As labor activists promote the Fight for Fifteen, the push for a $15 an hour minimum wage would lead to the loss of nine million jobs as businesses scurry to find where to implement labor-saving technology, says , James Sherk in a Heritage Foundation brief as reported to hotair.
Including wages, payroll taxes and other withholdings, a $15 per hour employee must generate $38,700 annually in value to their employers “Such a high hurdle would make it much harder for less-experienced and less-skilled workers to find full-time jobs. Many of these workers are not yet productive enough to create that much value for their employers and businesses will not hire them at a loss,” according to Sherk.
Some companies may face closing or move outside the country. In Los Angeles, American Apparel slashed 500 jobs after the city’s $15/hr law took effect. The latimes says the Bureau of Labor Statistics data indicate local apparel manufacturing in Los Angeles County had fallen 33 percent since 2005 to 2,182, and employment in the industry had also declined the same percent, to 40,500 workers. Expensive real estate, the rising cost of materials and finding employees skilled enough who can afford to live in the city are definite challenges.
Studies by economists reveal an increase of ten percent in labor costs results in the loss of 6.8 percent less skilled workers in the long run. Although not an exact number, it does indicate the approximate level of job losses when wages increase.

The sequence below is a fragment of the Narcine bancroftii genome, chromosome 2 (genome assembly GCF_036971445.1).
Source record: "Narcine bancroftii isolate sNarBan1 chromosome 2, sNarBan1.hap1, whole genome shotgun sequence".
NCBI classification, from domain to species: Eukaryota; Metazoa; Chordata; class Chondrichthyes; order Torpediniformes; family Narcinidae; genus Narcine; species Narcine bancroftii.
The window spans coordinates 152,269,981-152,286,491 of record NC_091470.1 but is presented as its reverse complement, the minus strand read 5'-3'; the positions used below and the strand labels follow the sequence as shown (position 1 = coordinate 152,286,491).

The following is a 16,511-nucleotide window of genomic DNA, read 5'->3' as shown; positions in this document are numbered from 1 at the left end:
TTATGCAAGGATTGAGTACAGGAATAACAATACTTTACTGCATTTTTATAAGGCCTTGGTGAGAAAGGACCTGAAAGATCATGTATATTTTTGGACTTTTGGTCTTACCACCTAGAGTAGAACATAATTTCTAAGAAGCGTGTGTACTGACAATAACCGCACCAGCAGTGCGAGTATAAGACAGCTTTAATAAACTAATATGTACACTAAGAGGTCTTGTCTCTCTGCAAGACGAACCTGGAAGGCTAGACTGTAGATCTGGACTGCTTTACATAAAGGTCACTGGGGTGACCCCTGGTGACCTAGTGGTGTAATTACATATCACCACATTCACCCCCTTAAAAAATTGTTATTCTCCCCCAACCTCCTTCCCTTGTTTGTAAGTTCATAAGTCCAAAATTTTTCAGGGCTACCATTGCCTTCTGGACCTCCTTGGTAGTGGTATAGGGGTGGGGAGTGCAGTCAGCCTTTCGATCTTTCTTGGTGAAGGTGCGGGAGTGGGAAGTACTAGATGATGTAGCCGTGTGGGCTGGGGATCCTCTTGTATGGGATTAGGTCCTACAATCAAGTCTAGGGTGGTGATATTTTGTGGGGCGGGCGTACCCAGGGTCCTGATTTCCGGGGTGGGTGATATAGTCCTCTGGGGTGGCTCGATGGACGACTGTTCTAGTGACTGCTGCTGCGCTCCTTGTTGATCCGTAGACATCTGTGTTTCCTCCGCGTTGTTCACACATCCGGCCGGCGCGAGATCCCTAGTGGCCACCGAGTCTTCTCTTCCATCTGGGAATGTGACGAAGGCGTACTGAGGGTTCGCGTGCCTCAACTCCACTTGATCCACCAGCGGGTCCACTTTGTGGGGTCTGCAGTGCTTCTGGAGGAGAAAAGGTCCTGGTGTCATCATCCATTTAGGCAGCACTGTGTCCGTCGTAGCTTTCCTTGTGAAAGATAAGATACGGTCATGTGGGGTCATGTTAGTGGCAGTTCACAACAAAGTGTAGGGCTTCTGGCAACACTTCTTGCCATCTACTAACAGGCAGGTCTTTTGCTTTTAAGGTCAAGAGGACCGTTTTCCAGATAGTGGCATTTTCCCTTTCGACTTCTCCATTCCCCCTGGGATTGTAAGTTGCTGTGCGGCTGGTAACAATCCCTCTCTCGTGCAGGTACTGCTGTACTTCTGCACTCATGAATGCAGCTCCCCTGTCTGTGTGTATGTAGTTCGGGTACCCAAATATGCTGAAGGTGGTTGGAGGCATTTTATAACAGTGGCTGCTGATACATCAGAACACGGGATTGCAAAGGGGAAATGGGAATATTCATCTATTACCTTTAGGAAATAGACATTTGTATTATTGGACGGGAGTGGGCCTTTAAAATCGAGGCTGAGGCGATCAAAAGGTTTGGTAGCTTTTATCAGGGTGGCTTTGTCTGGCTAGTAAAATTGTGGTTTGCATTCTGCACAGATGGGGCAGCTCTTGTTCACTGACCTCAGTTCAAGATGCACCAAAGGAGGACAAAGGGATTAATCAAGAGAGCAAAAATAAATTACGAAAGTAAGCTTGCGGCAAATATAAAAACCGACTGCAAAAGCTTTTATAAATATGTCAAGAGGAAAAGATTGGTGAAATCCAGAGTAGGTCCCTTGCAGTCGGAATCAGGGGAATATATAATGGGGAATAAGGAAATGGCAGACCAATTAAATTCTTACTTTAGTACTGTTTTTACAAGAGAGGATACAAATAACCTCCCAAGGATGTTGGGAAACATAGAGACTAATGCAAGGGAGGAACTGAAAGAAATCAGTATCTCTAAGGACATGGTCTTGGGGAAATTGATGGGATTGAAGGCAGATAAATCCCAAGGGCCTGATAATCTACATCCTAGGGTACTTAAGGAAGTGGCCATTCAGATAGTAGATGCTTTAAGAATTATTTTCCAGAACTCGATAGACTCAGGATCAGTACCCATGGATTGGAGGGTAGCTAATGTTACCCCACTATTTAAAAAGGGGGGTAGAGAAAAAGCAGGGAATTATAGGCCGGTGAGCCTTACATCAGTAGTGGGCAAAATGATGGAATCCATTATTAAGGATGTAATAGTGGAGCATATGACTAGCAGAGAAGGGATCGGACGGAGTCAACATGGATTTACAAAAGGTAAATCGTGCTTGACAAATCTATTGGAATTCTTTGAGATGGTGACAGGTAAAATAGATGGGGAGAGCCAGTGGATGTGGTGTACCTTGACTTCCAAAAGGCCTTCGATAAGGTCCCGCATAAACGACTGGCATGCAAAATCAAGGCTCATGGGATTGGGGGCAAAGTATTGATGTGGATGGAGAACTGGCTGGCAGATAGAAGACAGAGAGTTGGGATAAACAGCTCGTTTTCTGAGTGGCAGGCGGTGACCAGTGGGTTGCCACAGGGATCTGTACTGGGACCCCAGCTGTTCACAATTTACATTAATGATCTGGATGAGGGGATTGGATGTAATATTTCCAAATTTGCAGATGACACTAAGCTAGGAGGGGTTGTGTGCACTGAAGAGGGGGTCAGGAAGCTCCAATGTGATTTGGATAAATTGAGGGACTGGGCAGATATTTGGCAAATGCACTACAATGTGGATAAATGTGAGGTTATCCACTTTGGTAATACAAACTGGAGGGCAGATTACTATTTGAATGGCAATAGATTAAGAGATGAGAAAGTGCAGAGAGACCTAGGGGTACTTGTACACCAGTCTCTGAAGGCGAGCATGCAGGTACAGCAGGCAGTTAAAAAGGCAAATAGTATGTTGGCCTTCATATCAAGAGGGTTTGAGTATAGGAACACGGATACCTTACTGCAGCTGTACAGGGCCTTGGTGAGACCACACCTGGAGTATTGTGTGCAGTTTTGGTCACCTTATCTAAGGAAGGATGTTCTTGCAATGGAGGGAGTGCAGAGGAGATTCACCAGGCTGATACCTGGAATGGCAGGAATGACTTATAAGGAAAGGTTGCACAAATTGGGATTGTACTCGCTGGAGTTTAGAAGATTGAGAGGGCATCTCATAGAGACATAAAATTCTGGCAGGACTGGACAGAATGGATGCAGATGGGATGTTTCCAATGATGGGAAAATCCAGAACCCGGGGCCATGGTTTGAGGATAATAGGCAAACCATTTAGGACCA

The Washington Post reported in a study from Seattle where the minimum wage was mandated, researchers checking the numbers one way said the result was an increase in wages of $5.54/wk because of the increase, yet studying the numbers from a different angle results in a loss of $5.52/wk. Fewer workers had a job as the result of the minimum wage increase, and those that did, did not work as many hours as they had previously. The bottom line in Seattle: Earnings increased in one week sufficient to buy a Starbucks latte—until they raise the price or cut staff, which would increase wait time.
In a 40-hour week, $5.54 comes out to $0.14 per hour, which MHProNews understands means only nine percent of the increase in the minimum wage has effectively reached workers. “Ninety-one percent has dissipated in the need for businesses to counter the increased costs, either through reductions in hours or lost jobs. And that’s the best-case scenario,” said the study.
It’s not rocket science: If costs go up at one end, they have to be cut somewhere else, and this may be achieved by laying off other workers. In the industries most affected by a forced wage increase, cost competition is too significant to allow for price increases, so costs are cut elsewhere, often in labor.
In Sherk’s analysis, if the minimum wage was raised to $15/hr across the country, more than a tenth of all job losses would be in Texas, followed by 981,000 lost in California, 727,000 would disappear in Florida and 434,000 in New York.
When manufactured housing businesses consider the impact of polcies that didn’t work for Republican Richard Nixon, when he tried wage and price controls which failed, or for Democrats who propose it today, the study suggests the impact won’t be what supporters of $15 minimum wage seek. Rather, the law of supply and demand indicates that by increasing the demand for labor through private sector job creation is a better strategy. ##
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Article submitted by Matthew J Silver to Daily Business News-MHProNews.